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This is a follow-up (but self-contained) question to my previous one. There I asked about state-of-the-art methods to solve multivariate polynomials systems over non-algebraically closed fields in general.
I learned that the theory is more involved that I thought (I'm not working in algorithmic algebraic geometry, so I'm only familiar with the very basics, like Buchberger's algorithm, or the definition of the dimension of an ideal). Therefore it is necessary to ask a more specific questions that the previous, general one, which is more tailored to my needs.

My setup is the following:

Regarding complexity: I'm interested in solving a large number of polynomial systems (on commodity hardware), on the order of $10^4$. But each of the systems is of relatively small size - my baseline consists of least 6 different variable and 4 equations. If I could tackle this, I'd already be happy. Going further, I don't expect the systems to grow beyond about 20 different variables and 20 equations.
So perhaps I don't actually need the fastest possible algorithm and can make do with simpler, older ones - but I will let you be the judge of that.

Regarding the polynomials: There are no restrictions their coefficients, so, depending on the field I'm working in they can take any number.

Regarding the field: Regarding the field I'm working in, my baseline is $\mathbb{R}$, but I'd also be interested in $\mathbb{Q}$ and $\mathbb{Z}$. If there are methods that are much easier for one field than another, than I will the choice of the field to study be influence by the time I need to invest to learn that method, i.e. the easiest one wins.

Regardin the dimension of the ideal spanned by the polynomials: The ideal has dimension $2$ or $3$ over the complex numbers, in most cases I tested so far with the help of CAS.

What I'm looking for: I'm interested is learning about methods (I'm happy with specific references) that tell me

1) whether the system has a solution at all or not. Working over, e.g., $\mathbb{C}$, this would be easy (e.g. compute a Gröbner basis: If it contain the $1$, if and only if the solution variety is empty). But this doesn't work unfortunately for non-algebraically closed fields. Given the answers from my previous question, I'm inclined to think that answer this question shouldn't be too hard (perhaps even trivial for the expert computational geometer, which I'm not unfortunately).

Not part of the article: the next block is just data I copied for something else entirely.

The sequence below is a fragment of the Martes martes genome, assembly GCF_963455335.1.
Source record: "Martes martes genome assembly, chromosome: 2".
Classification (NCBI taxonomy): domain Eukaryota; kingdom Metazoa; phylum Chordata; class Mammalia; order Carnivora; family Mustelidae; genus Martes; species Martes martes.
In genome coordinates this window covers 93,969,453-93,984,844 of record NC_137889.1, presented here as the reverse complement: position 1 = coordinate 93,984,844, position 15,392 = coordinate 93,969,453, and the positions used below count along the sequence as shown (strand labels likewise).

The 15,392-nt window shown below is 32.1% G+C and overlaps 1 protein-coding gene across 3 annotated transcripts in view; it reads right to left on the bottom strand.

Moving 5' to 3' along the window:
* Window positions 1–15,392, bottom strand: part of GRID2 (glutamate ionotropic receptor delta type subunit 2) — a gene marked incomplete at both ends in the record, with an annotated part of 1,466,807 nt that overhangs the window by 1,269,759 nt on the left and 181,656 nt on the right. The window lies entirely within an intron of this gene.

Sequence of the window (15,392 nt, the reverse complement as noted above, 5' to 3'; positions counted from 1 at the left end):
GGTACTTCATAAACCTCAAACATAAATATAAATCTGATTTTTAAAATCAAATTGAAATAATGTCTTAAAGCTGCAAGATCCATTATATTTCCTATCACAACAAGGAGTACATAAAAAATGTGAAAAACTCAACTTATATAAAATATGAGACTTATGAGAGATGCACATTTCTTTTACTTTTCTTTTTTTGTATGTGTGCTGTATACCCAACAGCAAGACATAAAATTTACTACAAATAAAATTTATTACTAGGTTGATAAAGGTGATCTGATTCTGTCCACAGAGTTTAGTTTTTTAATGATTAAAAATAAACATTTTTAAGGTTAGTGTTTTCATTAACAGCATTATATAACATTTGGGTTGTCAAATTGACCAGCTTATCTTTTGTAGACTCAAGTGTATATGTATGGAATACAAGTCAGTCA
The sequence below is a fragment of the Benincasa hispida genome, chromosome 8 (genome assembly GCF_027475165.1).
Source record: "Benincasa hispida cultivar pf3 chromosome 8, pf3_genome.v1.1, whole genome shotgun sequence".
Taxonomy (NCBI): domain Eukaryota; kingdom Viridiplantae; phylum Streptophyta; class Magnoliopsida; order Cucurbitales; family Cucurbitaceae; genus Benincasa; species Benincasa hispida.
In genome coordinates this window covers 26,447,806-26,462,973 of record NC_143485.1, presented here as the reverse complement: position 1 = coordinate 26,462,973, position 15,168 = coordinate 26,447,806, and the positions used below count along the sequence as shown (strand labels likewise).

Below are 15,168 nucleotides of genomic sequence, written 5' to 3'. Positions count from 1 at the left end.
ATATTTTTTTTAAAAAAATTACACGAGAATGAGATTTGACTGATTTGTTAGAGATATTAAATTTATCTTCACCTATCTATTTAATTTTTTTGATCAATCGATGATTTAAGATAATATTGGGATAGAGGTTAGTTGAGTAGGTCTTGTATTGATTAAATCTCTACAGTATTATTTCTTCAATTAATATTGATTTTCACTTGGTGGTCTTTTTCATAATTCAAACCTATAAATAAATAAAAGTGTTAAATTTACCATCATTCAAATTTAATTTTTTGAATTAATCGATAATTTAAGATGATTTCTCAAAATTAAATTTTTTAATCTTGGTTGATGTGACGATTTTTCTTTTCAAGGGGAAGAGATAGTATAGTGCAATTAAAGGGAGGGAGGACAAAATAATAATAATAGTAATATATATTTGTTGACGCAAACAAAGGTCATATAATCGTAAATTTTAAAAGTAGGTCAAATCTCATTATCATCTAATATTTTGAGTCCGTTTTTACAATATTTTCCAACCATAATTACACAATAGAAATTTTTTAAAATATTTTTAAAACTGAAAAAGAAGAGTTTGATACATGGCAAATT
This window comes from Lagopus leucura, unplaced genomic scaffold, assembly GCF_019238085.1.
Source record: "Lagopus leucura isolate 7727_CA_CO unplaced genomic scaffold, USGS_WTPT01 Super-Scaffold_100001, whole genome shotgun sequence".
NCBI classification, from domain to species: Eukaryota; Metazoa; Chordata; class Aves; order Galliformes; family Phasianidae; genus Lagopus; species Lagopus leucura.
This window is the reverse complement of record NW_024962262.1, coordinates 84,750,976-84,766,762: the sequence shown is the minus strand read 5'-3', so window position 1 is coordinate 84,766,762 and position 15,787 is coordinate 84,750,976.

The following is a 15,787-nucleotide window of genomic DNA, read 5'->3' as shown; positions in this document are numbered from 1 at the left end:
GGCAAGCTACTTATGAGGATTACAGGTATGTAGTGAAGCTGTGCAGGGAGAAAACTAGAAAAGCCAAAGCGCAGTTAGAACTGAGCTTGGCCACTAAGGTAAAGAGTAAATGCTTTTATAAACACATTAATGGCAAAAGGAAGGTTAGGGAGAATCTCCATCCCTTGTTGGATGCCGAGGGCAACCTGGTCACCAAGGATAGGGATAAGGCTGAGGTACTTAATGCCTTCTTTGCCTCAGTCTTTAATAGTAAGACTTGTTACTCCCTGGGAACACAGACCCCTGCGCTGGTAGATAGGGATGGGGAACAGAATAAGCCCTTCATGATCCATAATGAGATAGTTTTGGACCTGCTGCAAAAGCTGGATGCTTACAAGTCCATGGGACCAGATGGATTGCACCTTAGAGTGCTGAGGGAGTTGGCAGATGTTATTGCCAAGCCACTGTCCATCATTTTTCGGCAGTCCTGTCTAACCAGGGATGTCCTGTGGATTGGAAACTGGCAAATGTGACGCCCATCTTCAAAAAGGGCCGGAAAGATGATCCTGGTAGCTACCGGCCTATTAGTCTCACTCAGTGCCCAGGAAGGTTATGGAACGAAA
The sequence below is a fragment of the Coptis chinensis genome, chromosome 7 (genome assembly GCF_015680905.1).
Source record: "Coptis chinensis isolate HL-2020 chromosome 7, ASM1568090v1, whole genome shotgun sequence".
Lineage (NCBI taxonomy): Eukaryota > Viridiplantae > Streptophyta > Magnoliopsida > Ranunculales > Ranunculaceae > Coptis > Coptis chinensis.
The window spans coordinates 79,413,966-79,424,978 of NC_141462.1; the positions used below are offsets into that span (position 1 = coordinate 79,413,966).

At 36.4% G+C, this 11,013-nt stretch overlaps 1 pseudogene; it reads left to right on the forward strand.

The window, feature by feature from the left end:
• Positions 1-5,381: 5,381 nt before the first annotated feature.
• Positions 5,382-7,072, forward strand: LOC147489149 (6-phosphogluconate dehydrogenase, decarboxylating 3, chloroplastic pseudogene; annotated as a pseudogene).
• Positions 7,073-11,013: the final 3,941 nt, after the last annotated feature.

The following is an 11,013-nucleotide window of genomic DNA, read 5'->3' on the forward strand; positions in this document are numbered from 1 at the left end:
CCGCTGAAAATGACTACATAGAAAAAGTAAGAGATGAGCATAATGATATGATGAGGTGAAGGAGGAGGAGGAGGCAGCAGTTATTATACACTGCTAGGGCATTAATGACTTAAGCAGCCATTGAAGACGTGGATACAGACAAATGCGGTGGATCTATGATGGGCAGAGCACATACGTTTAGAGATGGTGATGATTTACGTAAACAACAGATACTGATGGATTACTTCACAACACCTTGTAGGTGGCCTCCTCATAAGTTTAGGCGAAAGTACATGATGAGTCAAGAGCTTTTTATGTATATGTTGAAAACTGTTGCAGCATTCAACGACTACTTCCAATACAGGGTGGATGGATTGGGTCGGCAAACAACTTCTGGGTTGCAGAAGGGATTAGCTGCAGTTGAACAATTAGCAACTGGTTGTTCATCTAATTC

2) if it has an infinite number of solutions (if the variety is zero-dimensional, things are easy of course), I would like to pick out one single variable, say $n_0\in \{1,\ldots,n\}$, project the solution variety $V(f_1,\ldots,f_s)\subseteq \mathbb{ R}^n$ (supposing we work over the field $\mathbb{R}$) along this variable onto $\mathbb{R}$ to investigate whether there exists an interval $[-\alpha,\alpha]$ around $0$ which is contained in this projected set (I don't need to understand the projected set fully). That is what I menat by "rough shape" in the title.

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  • $\begingroup$ Are the coefficients exact or only floating-point numbers? $\endgroup$ – François Brunault May 29 at 8:37
  • $\begingroup$ @FrançoisBrunault My investigation has two steps: First, experiments, where I necessarily use floating-point precision. In a second step, based on the experiments, I will want to prove some general statements, where I will allow any real-numbers as coefficients (even if these can't be simulated any more). I'm guessing there seems to be a dramatic difference in terms of the capability of the methods you have in mind between these two cases. While I, for now, would be interested mostly in the floating-point case to do the experiments, it would be good to know if there are [...] $\endgroup$ – user43263 May 29 at 9:11